From a political standpoint, the Trump period exacerbated Chinese concerns about the direction of United States policy on two major issues: an intention to undermine the foundations of the Chinese Communist Party's rule, which impacts negatively on the ability of the two governments to engage in dialogue, and the American effort to dispute the One China policy on the issue of Taiwan.

An attack on the legitimacy of the regime and a severed connection between the leaderships: Under the Nixon administration, a public message addressed to the People's Republic of China was sent for the first time as a sign of recognition of the Communist regime. Even though the United States preached democracy worldwide, American administrations since Nixon have recognized the legitimacy of the regime in Beijing. In contrast, President Trump and senior administration officials have made blunt statements in the past two years attacking the legitimacy of the Chinese Communist Party's regime. On July 23, 2020, Secretary of State Mike Pompeo called for regime change in China, stating, "communists almost always lie. The biggest lie that they tell is to think that they speak for 1.4 billion people who are surveilled, oppressed, and scared to speak out…CCP fears the Chinese people’s honest opinions more than any foe."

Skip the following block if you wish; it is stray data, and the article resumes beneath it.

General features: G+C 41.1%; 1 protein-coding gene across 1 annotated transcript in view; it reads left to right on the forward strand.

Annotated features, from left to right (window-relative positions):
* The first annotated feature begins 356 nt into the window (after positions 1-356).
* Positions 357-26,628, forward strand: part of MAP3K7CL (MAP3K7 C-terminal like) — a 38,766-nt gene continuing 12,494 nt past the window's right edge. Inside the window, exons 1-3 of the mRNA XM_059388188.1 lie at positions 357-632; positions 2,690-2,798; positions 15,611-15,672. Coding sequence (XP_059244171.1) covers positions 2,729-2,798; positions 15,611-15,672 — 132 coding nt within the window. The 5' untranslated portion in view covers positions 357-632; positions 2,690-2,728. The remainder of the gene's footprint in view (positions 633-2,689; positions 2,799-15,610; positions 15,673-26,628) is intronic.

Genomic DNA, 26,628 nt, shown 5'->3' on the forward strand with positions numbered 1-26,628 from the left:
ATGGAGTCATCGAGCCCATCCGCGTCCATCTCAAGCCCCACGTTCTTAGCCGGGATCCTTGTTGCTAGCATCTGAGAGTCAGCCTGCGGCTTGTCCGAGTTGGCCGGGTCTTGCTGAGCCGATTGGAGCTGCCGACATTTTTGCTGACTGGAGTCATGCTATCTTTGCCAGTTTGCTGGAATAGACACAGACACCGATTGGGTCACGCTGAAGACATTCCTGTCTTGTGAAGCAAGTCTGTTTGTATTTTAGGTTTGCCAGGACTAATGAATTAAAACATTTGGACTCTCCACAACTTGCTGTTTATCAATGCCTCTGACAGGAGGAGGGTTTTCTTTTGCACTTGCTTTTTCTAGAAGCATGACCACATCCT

The attack against the Chinese regime's legitimacy and the Chinese Communist Party leaders, combined with the frequent reference to “the Chinese virus" during the COVID-19 pandemic, has generated unprecedented tension in bilateral relations. The leaders previously took care to maintain a direct connection between them, including personal meetings and telephone calls several times a year, which helped in finding compromise solutions in crisis situations. However, the two Presidents have not spoken with each other for several months (their most recent telephone conversation was on March 26, 2020).